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Maria loved them and Faberge cleared enjoyed making eggs for her. Tragically, Alexander II became ill and died in 1894 at the age of 49 having only ruled for 13 years. Now his eldest son came to the throne, the ill-fated Nicholas II. Nicholas was 26 when he became Tzar and it’s fair to say he was hopeless. He wasn’t ready, his father dying at 49 was unexpected and he was an indulged and unseasoned young man. Uncertain of how to rule he tried to follow his father’s course and listened to the advice of his uncles. None of which were paying a close eye on the growing proletariat and the country’s desire for a constitutional monarchy as opposed to a totalitarian one.

Happily, one of the ways that Nicholas decided to follow in his father’s footsteps was in commissioning an egg from Faberge for his mother and one for his wife, Alexandra Feodorovna. So now there were two imperial eggs each year. The eggs for Maria continued to be playful and beautiful, but those for the new Tzarina were a little more formal. Alexandra was a quiet, reserved woman and harder to know. Faberge had no relationship with her and the eggs seem a little more remote. She probably loved them, who wouldn’t, but maybe when she saw her second egg she winced. It was the Coronation Egg, a breathtakingly beautiful egg, with incredible enamelling. Within was the Imperial carriage that had brought her to the coronation.

A Bloody Start

The Coronation EggThe problem was that it was celebrating an event that turned out to be truly horrific. Shortly after the coronation, crowds had gathered, as was traditional, to greet their new Tzar. The crowd was larger than anticipated and the Imperial guard were unable to marshal them properly. There was a stampeded and between 1000 (official sources) and 4000 (unofficial sources) people were killed. If that wasn’t bad enough, on hearing of the disaster, the newly crowned Tzar and Tzarina, instead of heading to the tragedy, went to a ball. This was widely reported and Nicholas never shook the impression of being uncaring. It wasn’t a great omen for the rest of his reign.

 

 

 

 

 

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As an adoring mother, Alexander loved the 1898 Lilies of the Valley egg. Hidden inside was a set of miniature portraits; her husband and her two daughters. However, that was a sore point. Daughters were not the blessings that a son would be, in fact they were a problem as Nicholas had no heir. Paul I had hated his mother Catherine the Great so much that he had changed the Russian law so that no women could ever rule again. So there were no more eggs featuring the children until a son was born.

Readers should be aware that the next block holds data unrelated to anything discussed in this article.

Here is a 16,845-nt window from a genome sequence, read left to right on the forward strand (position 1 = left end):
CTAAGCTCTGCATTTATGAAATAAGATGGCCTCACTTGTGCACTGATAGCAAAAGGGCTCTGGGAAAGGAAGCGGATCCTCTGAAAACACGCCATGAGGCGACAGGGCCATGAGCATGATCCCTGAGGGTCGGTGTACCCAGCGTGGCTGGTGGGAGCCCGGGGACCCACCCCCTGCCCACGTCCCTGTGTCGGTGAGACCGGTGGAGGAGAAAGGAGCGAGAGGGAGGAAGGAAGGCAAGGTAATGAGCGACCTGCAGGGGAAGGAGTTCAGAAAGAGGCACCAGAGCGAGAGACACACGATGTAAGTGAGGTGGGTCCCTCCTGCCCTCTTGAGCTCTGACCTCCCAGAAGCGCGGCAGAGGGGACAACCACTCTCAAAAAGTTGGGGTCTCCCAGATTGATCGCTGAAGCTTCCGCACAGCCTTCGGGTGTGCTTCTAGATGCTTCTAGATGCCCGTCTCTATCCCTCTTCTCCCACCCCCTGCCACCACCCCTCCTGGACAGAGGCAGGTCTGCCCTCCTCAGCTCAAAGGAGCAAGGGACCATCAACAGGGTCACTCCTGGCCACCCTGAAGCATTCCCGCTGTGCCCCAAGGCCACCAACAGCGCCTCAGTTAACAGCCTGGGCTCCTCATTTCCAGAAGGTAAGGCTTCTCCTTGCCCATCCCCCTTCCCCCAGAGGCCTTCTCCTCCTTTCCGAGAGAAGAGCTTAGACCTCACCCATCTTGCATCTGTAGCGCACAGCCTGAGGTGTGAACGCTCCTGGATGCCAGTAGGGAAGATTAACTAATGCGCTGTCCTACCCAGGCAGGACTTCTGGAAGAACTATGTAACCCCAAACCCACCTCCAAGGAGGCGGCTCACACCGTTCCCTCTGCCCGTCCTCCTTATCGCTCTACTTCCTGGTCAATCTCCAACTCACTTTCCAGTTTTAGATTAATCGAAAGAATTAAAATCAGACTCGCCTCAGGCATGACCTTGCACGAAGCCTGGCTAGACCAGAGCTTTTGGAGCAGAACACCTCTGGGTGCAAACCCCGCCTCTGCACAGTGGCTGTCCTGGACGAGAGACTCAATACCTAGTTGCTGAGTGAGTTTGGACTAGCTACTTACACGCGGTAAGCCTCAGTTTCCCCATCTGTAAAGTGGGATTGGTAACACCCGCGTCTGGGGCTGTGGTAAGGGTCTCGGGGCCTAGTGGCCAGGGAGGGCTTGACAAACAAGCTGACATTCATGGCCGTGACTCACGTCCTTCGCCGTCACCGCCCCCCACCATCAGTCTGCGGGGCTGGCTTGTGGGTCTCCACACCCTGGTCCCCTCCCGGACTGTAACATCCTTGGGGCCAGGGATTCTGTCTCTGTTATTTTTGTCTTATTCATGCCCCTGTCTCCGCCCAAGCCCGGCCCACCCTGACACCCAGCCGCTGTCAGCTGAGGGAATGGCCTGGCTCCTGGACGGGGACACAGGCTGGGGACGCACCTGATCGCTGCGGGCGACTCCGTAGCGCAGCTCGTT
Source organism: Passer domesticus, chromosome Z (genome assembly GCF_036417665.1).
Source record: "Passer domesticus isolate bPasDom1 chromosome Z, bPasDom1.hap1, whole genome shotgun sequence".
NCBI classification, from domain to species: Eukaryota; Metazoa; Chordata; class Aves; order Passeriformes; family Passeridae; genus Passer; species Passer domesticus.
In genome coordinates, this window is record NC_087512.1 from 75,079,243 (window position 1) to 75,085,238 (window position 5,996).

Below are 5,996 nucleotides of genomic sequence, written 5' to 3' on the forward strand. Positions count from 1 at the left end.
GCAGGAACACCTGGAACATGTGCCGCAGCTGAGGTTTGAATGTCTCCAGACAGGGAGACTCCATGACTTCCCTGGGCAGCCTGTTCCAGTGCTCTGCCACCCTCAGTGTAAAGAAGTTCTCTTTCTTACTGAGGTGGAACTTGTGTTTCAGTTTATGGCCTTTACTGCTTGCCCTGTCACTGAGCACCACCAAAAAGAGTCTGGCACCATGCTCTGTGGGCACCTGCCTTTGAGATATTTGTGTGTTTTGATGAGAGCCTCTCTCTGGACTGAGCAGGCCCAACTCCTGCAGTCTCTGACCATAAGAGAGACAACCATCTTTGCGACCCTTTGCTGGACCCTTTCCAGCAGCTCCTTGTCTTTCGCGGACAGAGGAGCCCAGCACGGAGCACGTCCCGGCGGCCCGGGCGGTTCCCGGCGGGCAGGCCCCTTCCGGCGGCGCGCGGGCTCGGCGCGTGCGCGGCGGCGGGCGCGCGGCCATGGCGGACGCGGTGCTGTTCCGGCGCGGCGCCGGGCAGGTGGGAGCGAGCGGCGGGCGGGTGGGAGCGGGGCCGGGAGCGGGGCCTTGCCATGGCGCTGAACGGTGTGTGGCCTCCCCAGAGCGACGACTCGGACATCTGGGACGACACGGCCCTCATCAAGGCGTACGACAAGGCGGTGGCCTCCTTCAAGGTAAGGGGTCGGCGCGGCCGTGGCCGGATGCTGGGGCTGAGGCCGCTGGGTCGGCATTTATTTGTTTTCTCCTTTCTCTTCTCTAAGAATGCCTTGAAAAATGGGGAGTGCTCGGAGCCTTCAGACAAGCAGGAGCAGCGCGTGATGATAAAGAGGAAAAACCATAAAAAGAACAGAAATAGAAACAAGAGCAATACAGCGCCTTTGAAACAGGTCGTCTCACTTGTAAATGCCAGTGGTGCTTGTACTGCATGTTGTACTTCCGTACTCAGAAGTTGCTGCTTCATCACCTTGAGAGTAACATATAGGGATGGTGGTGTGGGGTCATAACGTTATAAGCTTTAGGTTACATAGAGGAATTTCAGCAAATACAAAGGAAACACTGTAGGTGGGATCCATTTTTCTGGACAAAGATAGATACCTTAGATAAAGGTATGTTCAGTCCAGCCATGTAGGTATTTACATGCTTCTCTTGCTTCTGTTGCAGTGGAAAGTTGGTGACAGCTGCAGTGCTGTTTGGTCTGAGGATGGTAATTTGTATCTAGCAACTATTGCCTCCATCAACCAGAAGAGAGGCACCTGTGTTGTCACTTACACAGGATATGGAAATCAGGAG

No eggs were presented during 1904/05 as Russia was at war with Japan, a war that Russia had been confident of winning and comprehensively messed up. Nicholas felt it was inappropriate to give eggs during a time of upheaval. However, by the first world war the eggs were presented throughout, maybe Nicholas had stopped caring about how it looked?

 

In 1917 two eggs were in production but were never presented; following the Russian revolution and assassination of the Tzar, Tzarina and all their children, and then there were no more Imperial eggs.

The Greatest Egg Hunt

To this day, several of these eggs are missing and it is unknown if those in production were ever completed. Given that when these eggs come to the market they sell for many millions, they have become the greatest Easter Egg hunt in the world. Most recently one was bought in a flea market, for around £13k, this was its scrap metal value.  It was reportedly sold a short while later for over £20 million, when it was discovered what it actually was.

So, keep your eyes peeled. You never know…

The Chronology of the Imperial Eggs

*Toby Faber

Toby has written two works of narrative history, Stradivarius and Fabergé’s Eggs, published by Macmillan and Random House, and given lectures associated with these two subjects at venues in Britain and the USA. His career began with Natural Sciences at Cambridge and has worked in investment banking, management consulting and five years as managing director of the publishing company founded by his grandfather, Faber and Faber.